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  1. Viet-Hai Phung1,
  2. Andrew Booth2,
  3. Joanne Coster2,
  4. Janette Turner2,
  5. Richard Wilson2,
  6. A. Niroshan Siriwardena1,3
  1. 1University of Lincoln, Lincoln, UK
  2. 2University of Sheffield, Sheffield, Uk
  3. 3East Midlands Ambulance Service, Nottingham, UK


    Background Ambulance service performance measurement has previously focused on response times and survival. We conducted a systematic review of the international literature on quality measures and outcomes relating to pre-hospital ambulance service care, aiming to identify a broad range of outcome measures to provide a more meaningful assessment of ambulance service care.

    Methods We searched a number of electronic databases including CINAHL, the Cochrane Library, EMBASE, Medline, and Web of Science. For inclusion, studies had to report either research or evaluation conducted in a pre-hospital setting, published in the English language from 1982 to 2011, and reporting either outcome measures or specific outcome instruments.

    Results Overall, 181 full-text articles were included: 83 (46%) studies from North America, 50 (28%) from Europe and 21 (12%) from the UK. A total of 176 articles were obtained after examining 257 full-text articles in detail from 5,088 abstracts screened. A further five papers were subsequently identified from references of the articles examined and studies known to the authors. There were 140 articles (77%) which contained at least one survival-related measure, 47 (34%) which included information about length of stay and 87 (48%) which identified at least one place of discharge as an outcome.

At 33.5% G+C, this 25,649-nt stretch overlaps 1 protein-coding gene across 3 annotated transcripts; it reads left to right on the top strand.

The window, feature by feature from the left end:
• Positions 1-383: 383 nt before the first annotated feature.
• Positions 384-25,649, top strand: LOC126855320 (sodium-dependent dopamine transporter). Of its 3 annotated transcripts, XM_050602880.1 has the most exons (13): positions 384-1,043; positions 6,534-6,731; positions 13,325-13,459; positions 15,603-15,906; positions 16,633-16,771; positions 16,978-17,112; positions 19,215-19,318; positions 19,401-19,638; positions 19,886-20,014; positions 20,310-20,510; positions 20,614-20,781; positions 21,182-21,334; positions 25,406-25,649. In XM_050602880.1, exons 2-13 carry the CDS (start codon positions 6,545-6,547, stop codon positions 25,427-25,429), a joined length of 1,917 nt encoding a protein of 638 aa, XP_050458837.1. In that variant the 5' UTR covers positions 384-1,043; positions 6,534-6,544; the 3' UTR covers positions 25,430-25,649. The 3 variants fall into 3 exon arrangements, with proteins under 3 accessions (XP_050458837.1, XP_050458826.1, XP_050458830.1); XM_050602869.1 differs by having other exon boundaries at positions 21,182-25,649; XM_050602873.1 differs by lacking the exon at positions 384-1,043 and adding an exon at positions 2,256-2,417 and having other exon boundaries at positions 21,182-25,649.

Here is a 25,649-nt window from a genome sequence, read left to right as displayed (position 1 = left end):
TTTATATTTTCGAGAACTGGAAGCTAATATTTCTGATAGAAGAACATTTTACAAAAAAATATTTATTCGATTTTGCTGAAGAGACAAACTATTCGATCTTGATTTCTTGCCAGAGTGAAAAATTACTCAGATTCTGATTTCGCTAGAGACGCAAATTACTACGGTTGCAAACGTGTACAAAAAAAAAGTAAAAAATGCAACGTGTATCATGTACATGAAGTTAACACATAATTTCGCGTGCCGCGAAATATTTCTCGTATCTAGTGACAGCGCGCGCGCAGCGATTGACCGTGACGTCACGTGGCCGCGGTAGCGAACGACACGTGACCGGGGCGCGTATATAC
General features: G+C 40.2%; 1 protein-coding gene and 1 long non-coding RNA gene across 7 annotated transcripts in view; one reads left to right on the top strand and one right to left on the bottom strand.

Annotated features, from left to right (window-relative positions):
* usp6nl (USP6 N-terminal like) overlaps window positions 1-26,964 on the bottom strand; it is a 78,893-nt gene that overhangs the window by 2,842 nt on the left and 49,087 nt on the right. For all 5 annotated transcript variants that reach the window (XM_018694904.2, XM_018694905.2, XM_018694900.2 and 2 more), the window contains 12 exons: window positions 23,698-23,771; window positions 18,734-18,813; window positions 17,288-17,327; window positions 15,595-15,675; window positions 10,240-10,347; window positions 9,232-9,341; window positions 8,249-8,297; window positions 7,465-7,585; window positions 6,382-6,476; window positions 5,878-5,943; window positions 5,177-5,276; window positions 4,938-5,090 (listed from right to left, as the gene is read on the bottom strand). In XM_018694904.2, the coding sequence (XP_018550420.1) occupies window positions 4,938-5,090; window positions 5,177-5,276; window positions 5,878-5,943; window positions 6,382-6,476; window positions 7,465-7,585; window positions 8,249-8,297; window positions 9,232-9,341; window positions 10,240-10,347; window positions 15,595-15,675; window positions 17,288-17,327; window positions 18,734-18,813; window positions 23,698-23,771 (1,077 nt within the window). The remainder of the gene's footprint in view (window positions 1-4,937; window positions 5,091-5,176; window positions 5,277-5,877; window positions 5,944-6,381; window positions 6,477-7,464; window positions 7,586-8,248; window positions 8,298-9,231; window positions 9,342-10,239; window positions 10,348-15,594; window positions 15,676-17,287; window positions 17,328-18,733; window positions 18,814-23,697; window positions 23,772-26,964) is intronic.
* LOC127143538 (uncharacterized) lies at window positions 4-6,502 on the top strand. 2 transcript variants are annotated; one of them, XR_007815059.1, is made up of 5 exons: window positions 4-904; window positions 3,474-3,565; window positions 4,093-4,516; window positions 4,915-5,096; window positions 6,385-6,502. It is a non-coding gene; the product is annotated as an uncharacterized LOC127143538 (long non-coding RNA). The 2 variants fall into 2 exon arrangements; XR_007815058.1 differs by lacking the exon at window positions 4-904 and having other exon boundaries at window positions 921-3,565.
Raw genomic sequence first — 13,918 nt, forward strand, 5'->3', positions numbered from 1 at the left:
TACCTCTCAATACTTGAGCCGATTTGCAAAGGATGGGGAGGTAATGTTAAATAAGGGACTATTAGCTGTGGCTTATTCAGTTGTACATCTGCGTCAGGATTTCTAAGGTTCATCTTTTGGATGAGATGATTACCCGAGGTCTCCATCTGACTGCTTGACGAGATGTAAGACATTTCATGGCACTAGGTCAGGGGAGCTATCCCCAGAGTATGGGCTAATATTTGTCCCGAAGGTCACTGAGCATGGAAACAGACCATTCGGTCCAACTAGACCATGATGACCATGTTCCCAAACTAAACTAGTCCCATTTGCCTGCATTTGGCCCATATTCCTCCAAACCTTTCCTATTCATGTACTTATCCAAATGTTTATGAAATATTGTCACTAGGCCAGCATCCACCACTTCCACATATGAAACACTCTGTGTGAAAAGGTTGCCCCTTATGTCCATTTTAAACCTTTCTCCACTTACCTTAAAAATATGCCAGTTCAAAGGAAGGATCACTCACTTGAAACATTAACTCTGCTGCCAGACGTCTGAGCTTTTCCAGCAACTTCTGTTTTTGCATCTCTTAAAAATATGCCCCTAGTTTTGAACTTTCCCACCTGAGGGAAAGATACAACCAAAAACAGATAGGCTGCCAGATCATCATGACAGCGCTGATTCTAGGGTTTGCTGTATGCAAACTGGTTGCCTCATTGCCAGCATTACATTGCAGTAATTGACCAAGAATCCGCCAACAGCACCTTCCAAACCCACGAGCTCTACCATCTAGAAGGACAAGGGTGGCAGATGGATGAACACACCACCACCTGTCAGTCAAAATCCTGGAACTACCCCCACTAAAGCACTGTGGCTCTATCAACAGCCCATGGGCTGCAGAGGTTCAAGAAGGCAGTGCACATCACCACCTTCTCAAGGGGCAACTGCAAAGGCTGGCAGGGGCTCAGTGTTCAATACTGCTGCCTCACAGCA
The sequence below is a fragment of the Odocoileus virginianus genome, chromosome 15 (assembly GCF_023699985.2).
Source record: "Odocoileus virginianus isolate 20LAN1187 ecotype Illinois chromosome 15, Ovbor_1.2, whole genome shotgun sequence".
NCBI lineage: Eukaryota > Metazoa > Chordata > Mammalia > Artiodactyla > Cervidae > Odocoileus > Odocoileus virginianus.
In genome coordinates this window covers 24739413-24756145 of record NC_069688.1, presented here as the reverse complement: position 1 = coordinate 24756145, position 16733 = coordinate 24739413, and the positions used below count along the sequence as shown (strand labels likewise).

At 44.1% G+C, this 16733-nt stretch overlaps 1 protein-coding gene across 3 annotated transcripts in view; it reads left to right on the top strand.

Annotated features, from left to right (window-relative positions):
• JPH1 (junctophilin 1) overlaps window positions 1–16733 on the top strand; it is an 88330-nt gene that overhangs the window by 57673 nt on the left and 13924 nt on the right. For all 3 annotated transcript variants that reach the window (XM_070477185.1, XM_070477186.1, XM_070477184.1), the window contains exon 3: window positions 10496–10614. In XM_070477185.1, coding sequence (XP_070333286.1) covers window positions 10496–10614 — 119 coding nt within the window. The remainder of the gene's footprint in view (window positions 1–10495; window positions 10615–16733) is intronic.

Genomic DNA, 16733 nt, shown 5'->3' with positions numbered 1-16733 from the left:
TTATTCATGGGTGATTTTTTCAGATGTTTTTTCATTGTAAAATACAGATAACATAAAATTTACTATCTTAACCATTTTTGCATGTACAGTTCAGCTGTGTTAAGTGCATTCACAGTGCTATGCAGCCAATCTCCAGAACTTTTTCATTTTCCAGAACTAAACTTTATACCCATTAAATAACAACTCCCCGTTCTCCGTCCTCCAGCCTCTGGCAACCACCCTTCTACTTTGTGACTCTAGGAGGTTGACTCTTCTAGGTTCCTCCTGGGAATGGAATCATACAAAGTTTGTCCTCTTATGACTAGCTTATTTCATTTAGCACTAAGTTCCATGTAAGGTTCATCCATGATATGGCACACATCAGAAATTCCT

Limitations We encountered the problem of incomplete information, for instance studies not specifying which pain scales when these had been used or using survival without a specific time period.

    Conclusion and recommendations In addition to measures relating to survival, length of stay and place of discharge, we identified 247 additional outcome measures. Few studies included patient reported or cost outcomes. By identifying a wide range of outcome measures this review will inform further research looking at the feasibility of using a wider range of outcome measures and developing new outcome measures in prehospital research and quality improvement.

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